Clark argues that sex scandals grew out of the tension between aristocratic patronage and efficiency in government. For instance, in 1809 Mary Ann Clarke testified that she took bribes to persuade her royal lover, the army's commander-in-chief, to promote officers, buy government offices, and sway votes. Could women overcome scandals to participate in politics?
This book also explains the real reason why the glamorous Georgiana, Duchess of Devonshire, became so controversial for campaigning in a 1784 election. Sex scandal also discredited Mary Wollstonecraft, one of the first feminists, after her death.
Why do some scandals change politics while others fizzle? Edmund Burke tried to stir up scandal about the British empire in India, but his lurid, sexual language led many to think he was insane.
A unique blend of the history of sexuality and women's history with political and constitutional history, Scandal opens a revealing new window onto some of the greatest sex scandals of the past. In doing so, it allows us to more fully appreciate the sometimes shocking ways democracy has become what it is today.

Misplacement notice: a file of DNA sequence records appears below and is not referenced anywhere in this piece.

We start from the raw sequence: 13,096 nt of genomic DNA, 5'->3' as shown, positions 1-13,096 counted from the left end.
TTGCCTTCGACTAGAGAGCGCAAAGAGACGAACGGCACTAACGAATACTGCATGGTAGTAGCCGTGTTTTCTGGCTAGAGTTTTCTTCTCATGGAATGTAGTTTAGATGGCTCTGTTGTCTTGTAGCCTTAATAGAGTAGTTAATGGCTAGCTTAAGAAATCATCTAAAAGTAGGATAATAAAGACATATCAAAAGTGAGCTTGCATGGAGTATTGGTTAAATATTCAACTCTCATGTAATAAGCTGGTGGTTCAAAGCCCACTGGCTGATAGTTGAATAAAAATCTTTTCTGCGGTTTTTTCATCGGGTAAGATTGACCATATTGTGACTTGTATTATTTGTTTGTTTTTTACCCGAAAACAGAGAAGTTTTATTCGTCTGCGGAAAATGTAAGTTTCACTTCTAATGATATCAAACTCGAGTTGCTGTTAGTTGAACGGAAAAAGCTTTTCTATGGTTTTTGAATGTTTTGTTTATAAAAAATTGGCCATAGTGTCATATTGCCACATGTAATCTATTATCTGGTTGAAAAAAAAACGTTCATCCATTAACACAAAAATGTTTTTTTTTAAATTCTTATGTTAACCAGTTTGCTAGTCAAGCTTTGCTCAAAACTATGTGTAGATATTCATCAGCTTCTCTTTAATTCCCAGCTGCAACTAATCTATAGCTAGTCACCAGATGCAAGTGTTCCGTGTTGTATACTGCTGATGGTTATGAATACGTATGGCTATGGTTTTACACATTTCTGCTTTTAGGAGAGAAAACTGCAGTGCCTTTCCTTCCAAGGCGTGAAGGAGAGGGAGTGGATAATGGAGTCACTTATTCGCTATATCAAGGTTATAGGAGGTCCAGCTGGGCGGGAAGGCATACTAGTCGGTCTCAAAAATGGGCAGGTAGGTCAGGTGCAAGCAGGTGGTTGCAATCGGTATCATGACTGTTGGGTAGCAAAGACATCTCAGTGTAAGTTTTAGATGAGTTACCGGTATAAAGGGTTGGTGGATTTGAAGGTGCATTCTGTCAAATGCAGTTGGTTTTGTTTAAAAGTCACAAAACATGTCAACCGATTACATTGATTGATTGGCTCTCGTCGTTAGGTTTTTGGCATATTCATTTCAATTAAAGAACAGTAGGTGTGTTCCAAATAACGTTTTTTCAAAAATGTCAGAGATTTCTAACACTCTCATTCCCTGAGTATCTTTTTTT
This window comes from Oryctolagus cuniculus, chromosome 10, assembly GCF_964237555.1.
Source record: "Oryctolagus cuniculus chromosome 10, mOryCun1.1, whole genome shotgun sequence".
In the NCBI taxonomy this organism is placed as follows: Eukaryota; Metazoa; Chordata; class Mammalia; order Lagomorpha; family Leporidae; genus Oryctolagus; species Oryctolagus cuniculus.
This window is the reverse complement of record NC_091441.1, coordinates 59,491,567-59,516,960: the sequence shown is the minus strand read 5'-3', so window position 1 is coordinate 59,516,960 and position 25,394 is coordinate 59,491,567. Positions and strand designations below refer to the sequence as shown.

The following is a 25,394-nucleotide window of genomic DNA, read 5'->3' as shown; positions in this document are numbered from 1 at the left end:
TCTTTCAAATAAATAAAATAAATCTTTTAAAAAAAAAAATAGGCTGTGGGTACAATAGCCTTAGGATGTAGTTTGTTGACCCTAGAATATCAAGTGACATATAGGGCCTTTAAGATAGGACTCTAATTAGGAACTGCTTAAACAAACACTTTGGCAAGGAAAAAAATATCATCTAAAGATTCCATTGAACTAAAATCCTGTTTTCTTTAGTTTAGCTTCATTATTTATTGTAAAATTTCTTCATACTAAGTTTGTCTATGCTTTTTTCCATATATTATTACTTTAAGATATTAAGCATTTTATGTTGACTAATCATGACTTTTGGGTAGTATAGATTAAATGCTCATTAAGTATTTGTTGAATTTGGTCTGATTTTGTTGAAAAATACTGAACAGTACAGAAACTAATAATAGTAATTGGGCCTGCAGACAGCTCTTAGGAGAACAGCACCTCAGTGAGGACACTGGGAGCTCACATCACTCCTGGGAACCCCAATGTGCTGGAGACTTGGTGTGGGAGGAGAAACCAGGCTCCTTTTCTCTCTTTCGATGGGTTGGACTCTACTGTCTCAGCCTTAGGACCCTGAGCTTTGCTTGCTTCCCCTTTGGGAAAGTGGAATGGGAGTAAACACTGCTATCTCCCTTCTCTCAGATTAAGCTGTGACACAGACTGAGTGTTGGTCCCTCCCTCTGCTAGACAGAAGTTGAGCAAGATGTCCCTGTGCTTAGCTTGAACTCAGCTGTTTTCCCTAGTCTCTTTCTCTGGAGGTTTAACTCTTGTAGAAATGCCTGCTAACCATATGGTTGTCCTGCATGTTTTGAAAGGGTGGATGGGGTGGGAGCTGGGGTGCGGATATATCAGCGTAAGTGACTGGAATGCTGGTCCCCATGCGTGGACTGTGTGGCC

Published to coincide with the fiftieth anniversary of the Profumo scandal, An English Affair is a sharp-focused snapshot of a nation on the brink of social revolution.
Britain in 1963 – Harold Macmillan was the Prime Minister of a Conservative government, dedicated to tradition, hierarchy and, above all, old-fashioned morality. But a breakdown of social boundaries saw nightclub hostesses mixing with aristocrats, and middle-class professionals dabbling in criminality. Meanwhile, Cold War paranoia gripped the public imagination.
The Profumo Affair was a perfect storm, and when it broke it rocked the Establishment. In ‘An English Affair’, the author of the critically-acclaimed ‘Titainic Lives’ Richard Davenport-Hines brings Swinging London to life. The cast of players includes the familiar – louche doctor Stephen Ward, good-time girls Christine Keeler and Mandy Rice-Davies, and Secretary for War John Profumo himself. But we also encounter the tabloid hacks, property developers and hangers-on whose roles have, until now, never been fully revealed.
Sex, drugs, class, race, chequebook journalism and the criminal underworld – the Profumo Affair had it all. This is the story of how Sixties England cast off respectability and fell in love with scandal.